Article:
Most adults assume that their opinions are organic to themselves because no one likes to think that they’re unoriginal or dependent on others. But the fact is that it’s natural to inherit opinions from others, and that’s not something to be ashamed of. The problem comes if you never really interrogate those opinions to make sure that they align with your own deeply held values and beliefs. The most obvious areas of life where this is relevant are probably religion and politics, but inherited opinions can come out in other places as well. If you question these things, you might end up doing a complete 180, or you might decide that your parents’ and friends’ opinions really do suit you quite well; either way, you’ll have gone through the important process of critical thought and self-exploration.
7. Learn to stop thinking, “If I just ______, I’d be happy.”
There’s a famous anecdote about John D. Rockefeller, who was at one point in the early 1900s the world’s richest man: when a reporter asked him, “How much money is enough?”, he answered, “Just a little bit more.” It’s part of the human experience to take this attitude in life, even if it’s not about money. Maybe you think, “If I just got a job doing what I really care about, I’d be happy,” or “If I just fell in love, I’d be happy.” In truth, milestones like this might make you happier, but they’ll never be a complete cure for discontentment because they’ll never be perfect. Even a job doing what you love will still involve some occasional busy work, or red tape, or associating with unpleasant coworkers. Even a healthy and happy relationship will still require constant work and some occasional disappointments and compromises. Learning to enjoy the present, even when it’s not perfect, is an adulting milestone that millions of people who might look like they have it more together than you have never reached.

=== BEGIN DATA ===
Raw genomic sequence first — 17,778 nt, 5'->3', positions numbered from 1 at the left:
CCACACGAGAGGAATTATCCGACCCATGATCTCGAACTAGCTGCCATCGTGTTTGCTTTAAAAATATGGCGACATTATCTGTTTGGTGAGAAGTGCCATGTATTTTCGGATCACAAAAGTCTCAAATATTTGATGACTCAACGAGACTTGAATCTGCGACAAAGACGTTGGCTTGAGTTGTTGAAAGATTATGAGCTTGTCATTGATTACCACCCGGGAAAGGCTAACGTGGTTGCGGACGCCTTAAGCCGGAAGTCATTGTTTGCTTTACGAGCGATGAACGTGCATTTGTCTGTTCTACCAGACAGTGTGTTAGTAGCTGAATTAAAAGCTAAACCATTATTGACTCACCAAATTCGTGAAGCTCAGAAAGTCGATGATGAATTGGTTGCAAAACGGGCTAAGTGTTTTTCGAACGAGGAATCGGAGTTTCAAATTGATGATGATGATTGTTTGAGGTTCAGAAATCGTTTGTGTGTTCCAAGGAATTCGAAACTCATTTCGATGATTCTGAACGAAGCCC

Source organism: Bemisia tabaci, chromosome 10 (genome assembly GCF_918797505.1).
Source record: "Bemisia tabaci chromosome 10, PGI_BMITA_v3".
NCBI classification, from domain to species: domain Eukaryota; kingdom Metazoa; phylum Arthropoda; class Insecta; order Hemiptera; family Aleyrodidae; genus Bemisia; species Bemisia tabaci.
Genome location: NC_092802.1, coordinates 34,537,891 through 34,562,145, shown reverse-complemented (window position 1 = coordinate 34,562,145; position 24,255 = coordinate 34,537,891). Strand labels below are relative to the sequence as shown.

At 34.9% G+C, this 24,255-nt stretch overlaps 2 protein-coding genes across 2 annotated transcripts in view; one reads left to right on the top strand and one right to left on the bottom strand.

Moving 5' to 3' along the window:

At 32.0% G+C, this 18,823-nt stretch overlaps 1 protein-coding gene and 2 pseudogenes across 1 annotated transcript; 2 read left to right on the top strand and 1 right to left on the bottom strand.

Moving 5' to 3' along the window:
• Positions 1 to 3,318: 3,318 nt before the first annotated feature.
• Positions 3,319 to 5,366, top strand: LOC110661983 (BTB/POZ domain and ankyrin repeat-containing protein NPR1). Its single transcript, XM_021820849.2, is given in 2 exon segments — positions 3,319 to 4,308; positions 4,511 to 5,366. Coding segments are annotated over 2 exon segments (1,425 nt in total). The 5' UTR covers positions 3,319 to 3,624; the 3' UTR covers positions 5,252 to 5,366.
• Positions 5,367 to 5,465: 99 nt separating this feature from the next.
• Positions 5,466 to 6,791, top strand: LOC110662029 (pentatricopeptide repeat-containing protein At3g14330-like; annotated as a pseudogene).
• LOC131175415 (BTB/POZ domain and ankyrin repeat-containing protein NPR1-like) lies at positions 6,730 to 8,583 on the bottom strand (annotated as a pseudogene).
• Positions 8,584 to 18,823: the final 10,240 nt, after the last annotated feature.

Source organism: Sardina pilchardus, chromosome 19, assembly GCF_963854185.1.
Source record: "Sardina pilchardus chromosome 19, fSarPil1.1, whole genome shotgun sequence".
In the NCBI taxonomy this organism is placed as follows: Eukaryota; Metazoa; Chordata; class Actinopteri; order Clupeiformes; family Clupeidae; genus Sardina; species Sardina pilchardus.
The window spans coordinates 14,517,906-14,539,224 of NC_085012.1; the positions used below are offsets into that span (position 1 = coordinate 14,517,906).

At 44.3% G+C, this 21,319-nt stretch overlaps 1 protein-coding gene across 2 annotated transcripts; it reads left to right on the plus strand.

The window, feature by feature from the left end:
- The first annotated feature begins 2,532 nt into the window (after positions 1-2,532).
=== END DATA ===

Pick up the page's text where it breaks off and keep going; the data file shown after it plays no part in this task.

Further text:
While it’s great to give yourself the motivation of shooting for these milestones by a certain age, like 30, remember that no magic elf pops up when you’re 30 and says, “Too late, you missed the deadline!” It’s never too late to work toward a greater sense of independence, maturity, and self-knowledge.
Want to talk more about getting yourself to a place of independence and adulthood? You can call us at (305) 501-0133 or click here to schedule a free 20-minute Clarity Consult to learn more about how working with one of our therapists can help you improve your life.